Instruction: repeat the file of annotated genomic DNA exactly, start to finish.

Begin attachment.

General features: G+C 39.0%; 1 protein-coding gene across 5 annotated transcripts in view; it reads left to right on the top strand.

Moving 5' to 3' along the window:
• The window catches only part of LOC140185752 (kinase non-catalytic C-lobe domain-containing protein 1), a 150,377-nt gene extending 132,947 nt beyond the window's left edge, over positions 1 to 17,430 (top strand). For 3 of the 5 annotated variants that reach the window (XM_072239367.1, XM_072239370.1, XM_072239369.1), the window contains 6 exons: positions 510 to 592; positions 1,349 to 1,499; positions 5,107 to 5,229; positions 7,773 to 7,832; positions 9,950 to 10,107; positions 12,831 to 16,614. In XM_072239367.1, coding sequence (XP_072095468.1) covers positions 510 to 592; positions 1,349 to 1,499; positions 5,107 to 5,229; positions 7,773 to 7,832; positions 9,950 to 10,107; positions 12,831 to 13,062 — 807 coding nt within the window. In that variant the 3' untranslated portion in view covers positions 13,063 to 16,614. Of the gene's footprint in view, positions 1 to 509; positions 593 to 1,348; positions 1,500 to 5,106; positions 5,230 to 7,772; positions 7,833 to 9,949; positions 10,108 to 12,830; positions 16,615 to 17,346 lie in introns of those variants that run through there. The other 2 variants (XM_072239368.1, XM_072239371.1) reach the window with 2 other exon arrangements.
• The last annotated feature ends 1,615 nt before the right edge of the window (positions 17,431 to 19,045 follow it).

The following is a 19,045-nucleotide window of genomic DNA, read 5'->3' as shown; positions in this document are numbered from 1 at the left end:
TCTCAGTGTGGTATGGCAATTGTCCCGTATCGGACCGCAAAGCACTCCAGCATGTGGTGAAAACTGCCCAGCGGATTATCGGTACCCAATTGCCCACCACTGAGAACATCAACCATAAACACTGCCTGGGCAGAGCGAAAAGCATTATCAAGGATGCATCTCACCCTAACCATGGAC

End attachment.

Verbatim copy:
General features: G+C 39.0%; 1 protein-coding gene across 5 annotated transcripts in view; it reads left to right on the top strand.

Moving 5' to 3' along the window:
• The window catches only part of LOC140185752 (kinase non-catalytic C-lobe domain-containing protein 1), a 150,377-nt gene extending 132,947 nt beyond the window's left edge, over positions 1 to 17,430 (top strand). For 3 of the 5 annotated variants that reach the window (XM_072239367.1, XM_072239370.1, XM_072239369.1), the window contains 6 exons: positions 510 to 592; positions 1,349 to 1,499; positions 5,107 to 5,229; positions 7,773 to 7,832; positions 9,950 to 10,107; positions 12,831 to 16,614. In XM_072239367.1, coding sequence (XP_072095468.1) covers positions 510 to 592; positions 1,349 to 1,499; positions 5,107 to 5,229; positions 7,773 to 7,832; positions 9,950 to 10,107; positions 12,831 to 13,062 — 807 coding nt within the window. In that variant the 3' untranslated portion in view covers positions 13,063 to 16,614. Of the gene's footprint in view, positions 1 to 509; positions 593 to 1,348; positions 1,500 to 5,106; positions 5,230 to 7,772; positions 7,833 to 9,949; positions 10,108 to 12,830; positions 16,615 to 17,346 lie in introns of those variants that run through there. The other 2 variants (XM_072239368.1, XM_072239371.1) reach the window with 2 other exon arrangements.
• The last annotated feature ends 1,615 nt before the right edge of the window (positions 17,431 to 19,045 follow it).

The following is a 19,045-nucleotide window of genomic DNA, read 5'->3' as shown; positions in this document are numbered from 1 at the left end:
TCTCAGTGTGGTATGGCAATTGTCCCGTATCGGACCGCAAAGCACTCCAGCATGTGGTGAAAACTGCCCAGCGGATTATCGGTACCCAATTGCCCACCACTGAGAACATCAACCATAAACACTGCCTGGGCAGAGCGAAAAGCATTATCAAGGATGCATCTCACCCTAACCATGGAC